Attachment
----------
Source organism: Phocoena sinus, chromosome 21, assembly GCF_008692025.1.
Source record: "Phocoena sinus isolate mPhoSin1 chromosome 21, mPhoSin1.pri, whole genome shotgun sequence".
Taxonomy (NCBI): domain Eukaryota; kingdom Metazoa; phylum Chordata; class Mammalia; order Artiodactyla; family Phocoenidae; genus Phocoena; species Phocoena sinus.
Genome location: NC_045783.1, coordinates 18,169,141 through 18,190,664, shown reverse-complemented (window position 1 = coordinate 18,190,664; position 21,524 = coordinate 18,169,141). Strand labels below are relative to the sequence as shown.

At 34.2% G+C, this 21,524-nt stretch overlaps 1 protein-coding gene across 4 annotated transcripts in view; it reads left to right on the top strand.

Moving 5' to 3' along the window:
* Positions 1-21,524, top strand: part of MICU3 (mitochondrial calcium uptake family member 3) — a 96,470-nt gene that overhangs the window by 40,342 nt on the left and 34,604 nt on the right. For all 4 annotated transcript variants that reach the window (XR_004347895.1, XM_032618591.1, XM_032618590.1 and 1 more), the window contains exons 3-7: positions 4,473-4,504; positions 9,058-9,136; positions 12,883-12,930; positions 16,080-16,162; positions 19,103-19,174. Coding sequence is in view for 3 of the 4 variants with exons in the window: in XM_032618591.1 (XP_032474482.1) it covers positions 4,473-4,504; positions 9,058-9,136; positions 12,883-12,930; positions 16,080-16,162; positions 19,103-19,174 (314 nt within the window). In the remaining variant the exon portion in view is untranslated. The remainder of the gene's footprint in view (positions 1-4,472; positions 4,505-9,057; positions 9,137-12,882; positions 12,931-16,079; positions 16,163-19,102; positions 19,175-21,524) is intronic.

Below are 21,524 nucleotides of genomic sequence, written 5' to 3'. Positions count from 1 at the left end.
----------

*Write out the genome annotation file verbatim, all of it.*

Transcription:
Source organism: Phocoena sinus, chromosome 21, assembly GCF_008692025.1.
Source record: "Phocoena sinus isolate mPhoSin1 chromosome 21, mPhoSin1.pri, whole genome shotgun sequence".
Taxonomy (NCBI): domain Eukaryota; kingdom Metazoa; phylum Chordata; class Mammalia; order Artiodactyla; family Phocoenidae; genus Phocoena; species Phocoena sinus.
Genome location: NC_045783.1, coordinates 18,169,141 through 18,190,664, shown reverse-complemented (window position 1 = coordinate 18,190,664; position 21,524 = coordinate 18,169,141). Strand labels below are relative to the sequence as shown.

At 34.2% G+C, this 21,524-nt stretch overlaps 1 protein-coding gene across 4 annotated transcripts in view; it reads left to right on the top strand.

Moving 5' to 3' along the window:
* Positions 1-21,524, top strand: part of MICU3 (mitochondrial calcium uptake family member 3) — a 96,470-nt gene that overhangs the window by 40,342 nt on the left and 34,604 nt on the right. For all 4 annotated transcript variants that reach the window (XR_004347895.1, XM_032618591.1, XM_032618590.1 and 1 more), the window contains exons 3-7: positions 4,473-4,504; positions 9,058-9,136; positions 12,883-12,930; positions 16,080-16,162; positions 19,103-19,174. Coding sequence is in view for 3 of the 4 variants with exons in the window: in XM_032618591.1 (XP_032474482.1) it covers positions 4,473-4,504; positions 9,058-9,136; positions 12,883-12,930; positions 16,080-16,162; positions 19,103-19,174 (314 nt within the window). In the remaining variant the exon portion in view is untranslated. The remainder of the gene's footprint in view (positions 1-4,472; positions 4,505-9,057; positions 9,137-12,882; positions 12,931-16,079; positions 16,163-19,102; positions 19,175-21,524) is intronic.

Below are 21,524 nucleotides of genomic sequence, written 5' to 3'. Positions count from 1 at the left end.